Publication Abstract Display
Type: Published Manuscript
Title: Analysis of visual dysfunctions in HIV-positive patients without retinitis.
Authors: Mueller AJ, Plummer DJ, Dua R, Taskintuna I, Sample PA, Grant I, Freeman WR
Contact: Department of Ophthalmology, Shiley Eye Center, University of California San Diego, La Jolla, California 92093-0946, USA.
Year: 1997
Publication: American Journal of Ophthalmology
Volume: 124 Issue: 2 Pages: 158-67
Abstract:PURPOSE: To investigate visual dysfunctions in ophthalmoscopically normal human immunodeficiency virus (HIV)-positive patients and to correlate the results to the stage of HIV disease and neuropsychological status. METHODS: Fifty-one randomly selected eyes (26 right, 25 left) of 51 HIV-positive patients with visual acuity measurements of 20/20 or better and no ophthalmoscopically detectable disorders were prospectively examined using achromatic and short-wavelength automated perimetry, color vision testing, and contrast sensitivity testing. CD4+ T-lymphocyte count, presence of systemic infection, hemoglobin, hematocrit, serum beta 2-microglobulin levels, and results of neuropsychological testing were also analyzed. RESULTS: On achromatic automated perimetry, 21.6% (11/51) of patients performed abnormally according to the mean defect and 27.5% (14/51) according to the Glaucoma Hemifield Test; 29.4% (15/51) performed abnormally on short-wave-length automated perimetry according to the mean defect and 23.5% (12/51) according to the Glaucoma Hemifield Test. On contrast sensitivity, 5.9% (3/51) of patients performed abnormally in the 1.5-cycles per degree (cpd) line, 2.0% (2/51) in the 3-cpd line, 23.5% (12/51) in the 6-cpd line, 25.5% (13/51) in the 12-cpd line, and 33.3% (17/51) in the 18-cpd line. On the Farnsworth-Munsell 100-hue test, 29.4% (15/51) of patients performed abnormally. After correction for multiple correlations, two statistically significant correlations were found: sum of log contrast sensitivity with achromatic automated perimetry and sum of log contrast sensitivity with the Farnsworth-Munsell 100-hue test. CONCLUSIONS: A significant percentage of HIV-positive patients with visual acuity of 20/20 or better and no ophthalmologic evidence of retinitis performed abnormally on visual psychophysical tests. The severity of visual dysfunction was not correlated with the stage of HIV infection or the degree of neuropsychological dysfunction.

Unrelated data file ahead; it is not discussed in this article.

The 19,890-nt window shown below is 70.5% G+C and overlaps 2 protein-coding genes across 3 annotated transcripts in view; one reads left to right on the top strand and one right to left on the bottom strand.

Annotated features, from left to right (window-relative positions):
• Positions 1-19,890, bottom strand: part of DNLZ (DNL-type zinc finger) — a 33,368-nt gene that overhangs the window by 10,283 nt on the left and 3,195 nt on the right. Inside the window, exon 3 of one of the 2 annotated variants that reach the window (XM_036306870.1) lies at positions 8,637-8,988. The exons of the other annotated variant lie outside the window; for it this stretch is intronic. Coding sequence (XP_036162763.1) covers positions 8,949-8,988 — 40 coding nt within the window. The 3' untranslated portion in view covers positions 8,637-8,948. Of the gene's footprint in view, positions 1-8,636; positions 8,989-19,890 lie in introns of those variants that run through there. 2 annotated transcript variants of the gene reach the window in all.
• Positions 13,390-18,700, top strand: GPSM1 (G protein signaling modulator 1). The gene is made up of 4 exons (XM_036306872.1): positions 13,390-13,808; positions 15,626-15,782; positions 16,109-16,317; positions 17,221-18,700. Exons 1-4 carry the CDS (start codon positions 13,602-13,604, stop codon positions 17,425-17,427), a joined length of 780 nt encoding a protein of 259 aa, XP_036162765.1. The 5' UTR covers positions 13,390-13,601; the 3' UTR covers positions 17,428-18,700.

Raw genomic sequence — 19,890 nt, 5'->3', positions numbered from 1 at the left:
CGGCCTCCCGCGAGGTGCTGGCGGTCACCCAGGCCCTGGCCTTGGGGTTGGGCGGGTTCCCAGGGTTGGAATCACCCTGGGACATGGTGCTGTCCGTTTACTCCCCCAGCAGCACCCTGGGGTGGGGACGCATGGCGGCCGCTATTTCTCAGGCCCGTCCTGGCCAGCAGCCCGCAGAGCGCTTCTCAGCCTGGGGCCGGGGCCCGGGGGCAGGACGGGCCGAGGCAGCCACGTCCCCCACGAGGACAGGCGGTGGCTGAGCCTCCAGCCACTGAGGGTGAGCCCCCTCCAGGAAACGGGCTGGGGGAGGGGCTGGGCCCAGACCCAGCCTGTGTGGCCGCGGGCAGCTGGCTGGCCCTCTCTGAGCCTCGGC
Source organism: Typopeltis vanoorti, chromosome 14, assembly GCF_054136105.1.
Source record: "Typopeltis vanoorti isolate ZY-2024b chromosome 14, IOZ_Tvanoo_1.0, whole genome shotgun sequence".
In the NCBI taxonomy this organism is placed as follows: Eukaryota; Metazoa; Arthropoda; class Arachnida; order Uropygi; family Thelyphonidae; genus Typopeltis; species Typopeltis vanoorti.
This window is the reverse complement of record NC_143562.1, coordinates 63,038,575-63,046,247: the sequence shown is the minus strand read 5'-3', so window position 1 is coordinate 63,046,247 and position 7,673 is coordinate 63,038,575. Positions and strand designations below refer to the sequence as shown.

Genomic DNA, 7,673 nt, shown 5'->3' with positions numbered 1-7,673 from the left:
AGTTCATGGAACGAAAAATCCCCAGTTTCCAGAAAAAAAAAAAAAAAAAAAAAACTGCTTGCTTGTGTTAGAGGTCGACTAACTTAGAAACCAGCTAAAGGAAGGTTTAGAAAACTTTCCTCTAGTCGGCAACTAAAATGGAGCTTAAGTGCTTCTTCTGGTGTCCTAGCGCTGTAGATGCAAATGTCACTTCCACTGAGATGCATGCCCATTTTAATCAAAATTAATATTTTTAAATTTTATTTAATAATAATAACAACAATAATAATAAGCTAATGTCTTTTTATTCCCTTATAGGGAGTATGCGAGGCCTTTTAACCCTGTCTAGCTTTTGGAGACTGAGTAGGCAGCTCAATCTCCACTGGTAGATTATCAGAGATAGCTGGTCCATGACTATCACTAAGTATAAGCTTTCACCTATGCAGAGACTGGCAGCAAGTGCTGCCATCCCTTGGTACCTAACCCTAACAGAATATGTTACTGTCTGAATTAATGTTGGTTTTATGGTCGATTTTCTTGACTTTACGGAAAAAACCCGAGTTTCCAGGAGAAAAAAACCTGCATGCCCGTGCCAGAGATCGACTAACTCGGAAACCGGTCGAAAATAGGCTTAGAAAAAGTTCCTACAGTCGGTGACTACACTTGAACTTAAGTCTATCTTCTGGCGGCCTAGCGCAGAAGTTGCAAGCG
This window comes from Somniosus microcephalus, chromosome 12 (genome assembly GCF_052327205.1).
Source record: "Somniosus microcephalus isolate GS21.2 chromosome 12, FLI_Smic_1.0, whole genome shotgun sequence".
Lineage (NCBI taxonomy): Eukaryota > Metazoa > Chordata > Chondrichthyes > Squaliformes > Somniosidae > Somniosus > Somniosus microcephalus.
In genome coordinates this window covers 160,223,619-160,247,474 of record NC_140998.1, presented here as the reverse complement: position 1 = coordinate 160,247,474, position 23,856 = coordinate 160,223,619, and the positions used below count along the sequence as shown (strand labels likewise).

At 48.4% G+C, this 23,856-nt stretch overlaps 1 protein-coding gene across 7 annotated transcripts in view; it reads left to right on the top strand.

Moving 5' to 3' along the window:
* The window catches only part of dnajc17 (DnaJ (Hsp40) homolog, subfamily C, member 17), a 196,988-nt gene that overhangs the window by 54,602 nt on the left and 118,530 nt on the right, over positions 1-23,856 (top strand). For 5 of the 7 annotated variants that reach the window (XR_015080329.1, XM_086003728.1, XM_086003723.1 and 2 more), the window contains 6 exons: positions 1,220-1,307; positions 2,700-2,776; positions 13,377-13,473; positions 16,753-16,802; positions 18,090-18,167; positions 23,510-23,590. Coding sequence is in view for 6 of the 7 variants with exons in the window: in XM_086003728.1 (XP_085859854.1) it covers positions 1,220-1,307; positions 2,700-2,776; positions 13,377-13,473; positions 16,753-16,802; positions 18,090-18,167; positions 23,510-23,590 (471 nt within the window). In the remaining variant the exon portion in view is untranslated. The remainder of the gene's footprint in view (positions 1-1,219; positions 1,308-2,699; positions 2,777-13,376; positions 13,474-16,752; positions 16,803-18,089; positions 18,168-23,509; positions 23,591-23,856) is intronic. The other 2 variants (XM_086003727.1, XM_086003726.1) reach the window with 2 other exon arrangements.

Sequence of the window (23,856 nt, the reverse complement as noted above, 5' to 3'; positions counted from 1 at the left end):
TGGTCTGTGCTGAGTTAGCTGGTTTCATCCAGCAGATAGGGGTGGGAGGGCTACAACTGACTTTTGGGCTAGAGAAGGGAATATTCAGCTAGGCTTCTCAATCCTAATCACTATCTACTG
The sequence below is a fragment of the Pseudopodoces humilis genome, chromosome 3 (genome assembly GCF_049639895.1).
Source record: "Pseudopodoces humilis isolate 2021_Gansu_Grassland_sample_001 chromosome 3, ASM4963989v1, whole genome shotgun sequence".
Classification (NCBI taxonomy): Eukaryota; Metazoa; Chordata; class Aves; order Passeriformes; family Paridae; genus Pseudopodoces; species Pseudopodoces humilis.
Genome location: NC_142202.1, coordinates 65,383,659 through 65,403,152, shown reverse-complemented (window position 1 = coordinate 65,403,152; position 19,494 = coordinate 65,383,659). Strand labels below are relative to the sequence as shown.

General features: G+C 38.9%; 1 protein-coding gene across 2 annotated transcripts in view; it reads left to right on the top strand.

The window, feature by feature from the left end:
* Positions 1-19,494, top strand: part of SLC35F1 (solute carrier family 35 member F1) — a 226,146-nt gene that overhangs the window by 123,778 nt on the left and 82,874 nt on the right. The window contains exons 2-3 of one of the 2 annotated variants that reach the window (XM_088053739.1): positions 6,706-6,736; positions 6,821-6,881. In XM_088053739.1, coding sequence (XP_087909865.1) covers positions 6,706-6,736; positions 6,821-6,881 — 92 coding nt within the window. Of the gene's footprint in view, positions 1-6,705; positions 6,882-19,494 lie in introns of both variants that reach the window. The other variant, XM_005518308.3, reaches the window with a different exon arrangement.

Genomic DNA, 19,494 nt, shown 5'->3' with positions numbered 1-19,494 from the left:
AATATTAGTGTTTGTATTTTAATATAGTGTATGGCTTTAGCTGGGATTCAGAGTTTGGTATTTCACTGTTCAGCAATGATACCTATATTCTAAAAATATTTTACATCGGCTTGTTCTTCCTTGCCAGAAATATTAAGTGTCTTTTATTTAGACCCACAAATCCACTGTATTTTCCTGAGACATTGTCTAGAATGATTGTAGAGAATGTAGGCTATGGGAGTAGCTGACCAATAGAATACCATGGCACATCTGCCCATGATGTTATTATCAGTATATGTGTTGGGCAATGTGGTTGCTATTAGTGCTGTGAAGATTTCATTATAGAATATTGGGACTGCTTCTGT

Funding: NEI:EY EYO 7366
Keywords: Adult, Color Perception, Contrast Sensitivity, Female, HIV Seropositivity, Humans, Male, Middle Aged, Nervous System Diseases, Ophthalmoscopy, Perimetry, Prospective Studies, Psychophysics, Research Support, Non-U.S. Gov''t, Research Support, U.S. Gov''t, P.H.S., Retinitis, Vision Disorders, Vision Tests

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